The current and potential costs of invertebrate pests in grain crops

Image of the front cover of "The current and potential costs of invertebrate pests in grain crops" report. Title text in white above an image of a redlegged earthmite on a leaf. Entire page has a green background with the GRDC logo in white on an orange triangle in the lower right corner.

The purpose of this study was to estimate the value of current and potential losses from invertebrate pests for the six most important Australian grain crops. Invertebrate pest species were identified using Australian literature and advice from entomologists with experience in grain crops. Current and potential losses from invertebrates were estimated through a survey of entomologists and reported on a GRDC Region basis. Estimates were prepared for wheat, barley, oats, canola, lupins and grain sorghum.

Based on current loss the three most important invertebrate pests of wheat are redlegged earth mite, blue oat mite and locusts. These three species are also the most important invertebrate pests of barley and oats.

The three most important invertebrate pest species of canola are diamondback moth, redlegged earth mite and canola aphids (various species) while for lupins they are aphids (various species), budworms and bryobia / balaustium (various species) mite. The most important invertebrate pests of grain sorghum are budworm (corn earworm), sorghum midge and false wireworms (various species).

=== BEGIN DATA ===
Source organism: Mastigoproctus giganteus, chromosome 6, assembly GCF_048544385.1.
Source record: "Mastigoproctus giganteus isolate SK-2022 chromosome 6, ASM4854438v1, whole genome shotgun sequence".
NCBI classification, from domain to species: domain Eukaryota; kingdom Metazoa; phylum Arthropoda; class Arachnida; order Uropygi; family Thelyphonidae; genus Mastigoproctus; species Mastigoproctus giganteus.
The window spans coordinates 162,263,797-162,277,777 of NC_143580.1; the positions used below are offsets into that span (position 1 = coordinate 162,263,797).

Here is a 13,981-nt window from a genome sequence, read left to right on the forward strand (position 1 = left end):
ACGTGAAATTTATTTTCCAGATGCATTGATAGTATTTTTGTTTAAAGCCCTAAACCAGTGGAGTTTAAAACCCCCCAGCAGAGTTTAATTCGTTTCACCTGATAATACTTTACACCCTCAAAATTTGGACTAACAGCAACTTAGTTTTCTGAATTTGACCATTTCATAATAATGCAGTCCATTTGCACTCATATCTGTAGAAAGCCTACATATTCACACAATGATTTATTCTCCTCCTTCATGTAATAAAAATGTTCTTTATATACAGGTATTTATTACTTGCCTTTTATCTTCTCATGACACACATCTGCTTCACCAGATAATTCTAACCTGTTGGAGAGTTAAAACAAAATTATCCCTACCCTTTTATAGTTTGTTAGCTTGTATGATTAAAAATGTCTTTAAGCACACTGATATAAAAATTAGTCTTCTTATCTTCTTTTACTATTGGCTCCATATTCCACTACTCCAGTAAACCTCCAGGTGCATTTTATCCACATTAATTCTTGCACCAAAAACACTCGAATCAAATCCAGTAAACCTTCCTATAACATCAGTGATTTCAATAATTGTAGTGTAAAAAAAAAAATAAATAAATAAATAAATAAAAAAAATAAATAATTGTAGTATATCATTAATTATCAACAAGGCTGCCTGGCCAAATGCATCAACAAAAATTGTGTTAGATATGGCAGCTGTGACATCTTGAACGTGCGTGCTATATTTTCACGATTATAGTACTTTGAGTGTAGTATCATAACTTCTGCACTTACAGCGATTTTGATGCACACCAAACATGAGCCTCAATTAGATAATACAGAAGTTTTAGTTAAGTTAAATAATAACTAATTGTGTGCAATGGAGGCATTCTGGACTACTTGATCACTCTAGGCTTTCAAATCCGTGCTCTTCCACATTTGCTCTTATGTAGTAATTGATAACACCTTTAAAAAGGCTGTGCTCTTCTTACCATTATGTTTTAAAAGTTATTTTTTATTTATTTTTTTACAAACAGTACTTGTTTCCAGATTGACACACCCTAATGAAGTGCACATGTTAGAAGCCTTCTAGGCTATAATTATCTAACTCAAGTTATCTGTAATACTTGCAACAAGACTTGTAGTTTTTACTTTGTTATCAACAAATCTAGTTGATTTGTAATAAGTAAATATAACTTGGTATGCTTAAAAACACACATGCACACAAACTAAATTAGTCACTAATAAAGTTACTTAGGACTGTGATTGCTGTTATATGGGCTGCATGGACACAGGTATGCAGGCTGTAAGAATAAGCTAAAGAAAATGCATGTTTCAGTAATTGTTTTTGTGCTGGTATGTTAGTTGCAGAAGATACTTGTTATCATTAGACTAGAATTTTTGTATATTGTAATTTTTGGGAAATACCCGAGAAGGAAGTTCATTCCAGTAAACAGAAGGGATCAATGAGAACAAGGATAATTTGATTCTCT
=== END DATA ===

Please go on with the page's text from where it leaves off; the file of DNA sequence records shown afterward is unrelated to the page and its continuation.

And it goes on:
Aggregated across the six major Australian grain crops, the estimated present annual loss due to invertebrate pests totalled $359.8 million. The relative importance of invertebrate pests varied between regions. Nationally, the five most important invertebrate pests, based on estimated present losses aggregated across the six crops, were redlegged earth mite ($44.7 million), budworms ($36.3 million), blue oat mite ($35.5 million), lucerne flea ($28.4 million) and locusts ($28.4 million). Present cultural and pesticide controls of invertebrate pests effectively reduced losses by $1,366.1 million, but pest management remained very dependent on pesticides. Nationally, pesticide treatment costs aggregated across all six crops totalled $159.1 million.

Results from this study will inform future GRDC investment decisions related to invertebrate pests.

Dave A. H. Murray, Michael B. Clarke and David A. Ronning

February 2013

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